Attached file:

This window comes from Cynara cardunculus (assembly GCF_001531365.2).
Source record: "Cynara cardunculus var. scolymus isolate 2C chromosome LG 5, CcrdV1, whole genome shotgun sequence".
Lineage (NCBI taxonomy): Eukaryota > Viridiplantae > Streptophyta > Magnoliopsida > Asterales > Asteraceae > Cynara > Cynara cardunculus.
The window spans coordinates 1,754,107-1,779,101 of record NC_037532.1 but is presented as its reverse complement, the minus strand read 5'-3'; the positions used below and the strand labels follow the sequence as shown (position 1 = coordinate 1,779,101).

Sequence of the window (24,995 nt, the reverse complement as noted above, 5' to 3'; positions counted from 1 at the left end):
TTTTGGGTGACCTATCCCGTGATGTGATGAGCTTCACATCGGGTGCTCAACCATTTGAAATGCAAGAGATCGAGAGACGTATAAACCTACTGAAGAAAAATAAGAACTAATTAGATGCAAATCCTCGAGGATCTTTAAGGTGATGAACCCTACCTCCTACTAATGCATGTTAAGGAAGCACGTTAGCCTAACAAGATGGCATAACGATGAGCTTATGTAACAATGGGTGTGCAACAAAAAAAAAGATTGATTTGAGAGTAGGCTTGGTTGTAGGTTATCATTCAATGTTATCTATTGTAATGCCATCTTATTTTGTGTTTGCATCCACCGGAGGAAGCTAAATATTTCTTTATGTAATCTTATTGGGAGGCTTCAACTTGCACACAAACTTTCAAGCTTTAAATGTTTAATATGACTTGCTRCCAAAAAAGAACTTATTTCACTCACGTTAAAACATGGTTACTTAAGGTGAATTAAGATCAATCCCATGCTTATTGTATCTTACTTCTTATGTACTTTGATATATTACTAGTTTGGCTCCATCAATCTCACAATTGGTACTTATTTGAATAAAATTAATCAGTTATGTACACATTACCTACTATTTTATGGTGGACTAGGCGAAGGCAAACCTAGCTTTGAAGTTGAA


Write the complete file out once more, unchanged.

This window comes from Cynara cardunculus (assembly GCF_001531365.2).
Source record: "Cynara cardunculus var. scolymus isolate 2C chromosome LG 5, CcrdV1, whole genome shotgun sequence".
Lineage (NCBI taxonomy): Eukaryota > Viridiplantae > Streptophyta > Magnoliopsida > Asterales > Asteraceae > Cynara > Cynara cardunculus.
The window spans coordinates 1,754,107-1,779,101 of record NC_037532.1 but is presented as its reverse complement, the minus strand read 5'-3'; the positions used below and the strand labels follow the sequence as shown (position 1 = coordinate 1,779,101).

Sequence of the window (24,995 nt, the reverse complement as noted above, 5' to 3'; positions counted from 1 at the left end):
TTTTGGGTGACCTATCCCGTGATGTGATGAGCTTCACATCGGGTGCTCAACCATTTGAAATGCAAGAGATCGAGAGACGTATAAACCTACTGAAGAAAAATAAGAACTAATTAGATGCAAATCCTCGAGGATCTTTAAGGTGATGAACCCTACCTCCTACTAATGCATGTTAAGGAAGCACGTTAGCCTAACAAGATGGCATAACGATGAGCTTATGTAACAATGGGTGTGCAACAAAAAAAAAGATTGATTTGAGAGTAGGCTTGGTTGTAGGTTATCATTCAATGTTATCTATTGTAATGCCATCTTATTTTGTGTTTGCATCCACCGGAGGAAGCTAAATATTTCTTTATGTAATCTTATTGGGAGGCTTCAACTTGCACACAAACTTTCAAGCTTTAAATGTTTAATATGACTTGCTRCCAAAAAAGAACTTATTTCACTCACGTTAAAACATGGTTACTTAAGGTGAATTAAGATCAATCCCATGCTTATTGTATCTTACTTCTTATGTACTTTGATATATTACTAGTTTGGCTCCATCAATCTCACAATTGGTACTTATTTGAATAAAATTAATCAGTTATGTACACATTACCTACTATTTTATGGTGGACTAGGCGAAGGCAAACCTAGCTTTGAAGTTGAA